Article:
uninstalling hard drive in SUSE 9.2, system crashes when remove emptyslave HD

Status
Not open for further replies.

danb2

Beta member
Messages
2
What am I missing? I added a HD as the 4th HD device in a SUSE 9.2 box and it was possible to transfer data to it fine. Now I want to take it back out to its home in a FD-less computer, BUT SUSE9.2 crashes at boot when I remove the drive. SUSE was installed w/o this drive & ran fine without it, then fine with it, NO SUSE relevant data is on the slave drive.

What do I have to do to uninstall the slave drive?
 

horndude

Fully Optimized
Messages
2,538
try removing the relevant line from /etc/fstab first and see what happens

you will need to open that file with a text editor while logged in as root and either delete the appropriate line or put a "#" in front of it
 

danb2

Beta member
Messages
2
Simple. That worked. thanks

Now I am onto the fun stuff.... getting the distro I put on that HD and that is now in its home machine to boot. The distro was intended to run on minimal machines but it was intended to initially boot with a floppy. I just have CD and USB avail. AS I said fun is just around the corner. Got the machine running using the Ultimate Boot Disk, then tar&gunzipped the packages, but I think they are several subdirectories deeper in than the boot process will expect............. will just keep working on it. Last night just found out abt FAI-boot CD. Perhaps that will substitute for the FAI-boot floppy.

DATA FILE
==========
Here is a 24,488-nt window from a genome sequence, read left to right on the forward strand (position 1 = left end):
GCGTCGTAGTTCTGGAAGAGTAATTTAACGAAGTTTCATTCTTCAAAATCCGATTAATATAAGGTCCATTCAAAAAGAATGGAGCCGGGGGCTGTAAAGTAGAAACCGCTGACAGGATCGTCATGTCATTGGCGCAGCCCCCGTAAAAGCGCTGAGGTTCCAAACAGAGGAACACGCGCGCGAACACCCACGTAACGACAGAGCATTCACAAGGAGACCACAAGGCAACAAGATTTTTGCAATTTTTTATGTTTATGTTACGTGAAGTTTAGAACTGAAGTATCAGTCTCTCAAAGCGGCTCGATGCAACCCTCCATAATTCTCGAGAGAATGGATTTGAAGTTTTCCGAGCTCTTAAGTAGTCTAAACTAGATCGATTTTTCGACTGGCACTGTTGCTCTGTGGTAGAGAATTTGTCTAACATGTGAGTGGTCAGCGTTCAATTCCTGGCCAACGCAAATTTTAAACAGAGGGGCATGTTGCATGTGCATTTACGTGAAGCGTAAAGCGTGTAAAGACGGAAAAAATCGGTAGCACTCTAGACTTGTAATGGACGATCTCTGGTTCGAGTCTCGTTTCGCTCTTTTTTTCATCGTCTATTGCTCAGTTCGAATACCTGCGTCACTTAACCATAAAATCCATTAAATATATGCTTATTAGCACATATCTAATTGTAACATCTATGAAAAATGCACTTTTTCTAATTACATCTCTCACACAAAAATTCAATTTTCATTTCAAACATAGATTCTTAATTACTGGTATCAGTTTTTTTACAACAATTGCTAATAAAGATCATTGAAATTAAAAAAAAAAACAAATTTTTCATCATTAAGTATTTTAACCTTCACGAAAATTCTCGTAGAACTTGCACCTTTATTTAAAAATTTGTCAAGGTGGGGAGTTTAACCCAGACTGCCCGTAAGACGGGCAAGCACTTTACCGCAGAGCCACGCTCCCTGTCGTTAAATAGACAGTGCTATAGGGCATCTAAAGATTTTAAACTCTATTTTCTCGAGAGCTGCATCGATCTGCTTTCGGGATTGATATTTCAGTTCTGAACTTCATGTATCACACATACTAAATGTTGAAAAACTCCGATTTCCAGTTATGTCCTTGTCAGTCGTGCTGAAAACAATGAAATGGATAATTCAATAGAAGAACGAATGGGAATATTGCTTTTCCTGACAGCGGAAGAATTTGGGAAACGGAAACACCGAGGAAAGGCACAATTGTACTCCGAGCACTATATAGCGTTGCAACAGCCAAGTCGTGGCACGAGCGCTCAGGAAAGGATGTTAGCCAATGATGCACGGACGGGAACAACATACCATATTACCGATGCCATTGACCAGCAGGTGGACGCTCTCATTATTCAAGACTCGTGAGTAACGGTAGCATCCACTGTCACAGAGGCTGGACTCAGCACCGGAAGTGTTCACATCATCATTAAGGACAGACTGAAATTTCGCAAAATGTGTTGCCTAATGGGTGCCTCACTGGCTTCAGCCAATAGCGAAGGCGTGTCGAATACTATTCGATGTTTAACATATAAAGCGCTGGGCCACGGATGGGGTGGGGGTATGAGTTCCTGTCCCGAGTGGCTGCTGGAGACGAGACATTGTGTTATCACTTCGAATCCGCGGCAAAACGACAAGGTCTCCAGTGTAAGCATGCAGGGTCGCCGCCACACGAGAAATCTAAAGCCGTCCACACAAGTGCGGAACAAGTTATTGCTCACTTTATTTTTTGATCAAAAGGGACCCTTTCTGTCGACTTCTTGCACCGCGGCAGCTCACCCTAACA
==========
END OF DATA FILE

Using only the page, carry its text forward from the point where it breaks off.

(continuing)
BTW does horndude mean that you are actually a brass player...and bike messenger mean you actually ride fixed gear?
 

horndude

Fully Optimized
Messages
2,538
Bike messenger is what I do for a living, and a fixed gear is in my stable of bikes yes, I also ride singlespeed too

horndude, well, my last name+dude and thats how that got started, an old friend nicknamed me that and it stuck, so I use it
 

horndude

Fully Optimized
Messages
2,538
as far as transferring that distro to new machine, you need a boot loader, a kernel either on a boot disk or on the target machine, and the filesystem setup and ready to go

at boot time the boot loader will cause the kernel to load and mount the filesystem on the hard drive, easier said than done, but not terribly difficult, the filesystem does have to be set up correctly with all the appropriate scripts
 
Status
Not open for further replies.
Top